Small Relaunches New Year’s Resolution Tradition
I am old and wise enough not to have made any New Year’s resolutions in quite a few years. Long ago, I made lists each year toward the end of December. While too omuch time has elapsed for me to recall any particular resolutions,I do remember how positive I was that I would fulfill them. I was fresh enough to believe that good intentions sufficed.
Sometime later, having created an endless trail of failed resolutions, I understood that I had once been much too ambitious, and that if I hoped to keep any of my promises to myself, I had to shorten my list. Which I did. I began limiting my list to five items, no more. And indeed, I was able to achieve some follow through—for several weeks or up to several months. But by the time spring arrived, I had let my resolutions drop with little guilt or fanfare. The season promised all sorts of renewal. I had too much to look forward to to let my lapses weigh on me.
Then, around ten or so years ago, I stopped even thinking about New Year’s resolutions. Resolutions were magical thinking, I rationalized. They very rarely led to long-term change. I was old and wise enough to strive for personal evolution on an ongoing basis. I didn’t need to make pronouncements and set new rules for myself.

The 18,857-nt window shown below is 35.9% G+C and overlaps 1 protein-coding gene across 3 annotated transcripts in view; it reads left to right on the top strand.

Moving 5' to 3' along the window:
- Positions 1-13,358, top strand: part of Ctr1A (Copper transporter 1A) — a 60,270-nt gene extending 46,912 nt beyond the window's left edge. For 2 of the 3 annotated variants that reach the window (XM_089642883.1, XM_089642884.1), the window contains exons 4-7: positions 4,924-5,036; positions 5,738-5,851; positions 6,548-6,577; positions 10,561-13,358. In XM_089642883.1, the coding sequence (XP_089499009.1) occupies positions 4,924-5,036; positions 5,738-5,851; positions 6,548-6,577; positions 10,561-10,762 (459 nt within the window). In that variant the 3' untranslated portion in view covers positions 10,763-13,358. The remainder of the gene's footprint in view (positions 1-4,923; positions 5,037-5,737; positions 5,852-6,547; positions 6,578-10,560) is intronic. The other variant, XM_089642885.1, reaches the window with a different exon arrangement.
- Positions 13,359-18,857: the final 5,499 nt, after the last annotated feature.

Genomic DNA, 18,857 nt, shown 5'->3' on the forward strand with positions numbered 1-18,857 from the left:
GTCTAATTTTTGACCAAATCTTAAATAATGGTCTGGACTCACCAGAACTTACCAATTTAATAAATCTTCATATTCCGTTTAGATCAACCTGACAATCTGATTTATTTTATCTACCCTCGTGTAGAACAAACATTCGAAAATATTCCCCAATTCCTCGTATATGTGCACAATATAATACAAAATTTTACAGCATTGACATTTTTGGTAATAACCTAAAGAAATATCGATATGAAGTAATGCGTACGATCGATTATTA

But this year, since I’ve been thinking small, I thought about reconceiving the notion of resolutions, and taking up the banner of change once again. Perhaps if I scaled down the desire for and promise of change, I might develop a different relationship with New Year’s resolutions.
So I decided that I would make one—and only one—resolution for 2020. Not only that, I wouldn’t strive for revolution; I’d aim for a modest shift. A behavior I had a chance of changing. But as I reflected on just what that shift should be, I began to feel overwhelmed. Too many options in too many areas of my life presented themselves, each clamoring for attention.
Just when I was on the point of giving up, I had an idea: Instead of resolving to change my own behavior, Stephen and I could exchange resolutions. We could each think of one behavioral shift the other person could strive for that would create a win-win situation by benefitting both our relationship and ourselves in the coming year.
I immediately loved the idea. It was much easier for me to request a small—and attainable—change from Steve, than from myself And he was enthusiastic about my idea. What relationship wouldn’t benefit from a boost, and this was a perfect way to achieve this boost.
I quickly isolated one shift on Steve’s part that would nourish my well being. And he immediately requested a small shift from me. What a lovely way to launch the new year, both of us pleased by the willingness of our partner, as well as optimistic about the outcome.
One more triumph for small.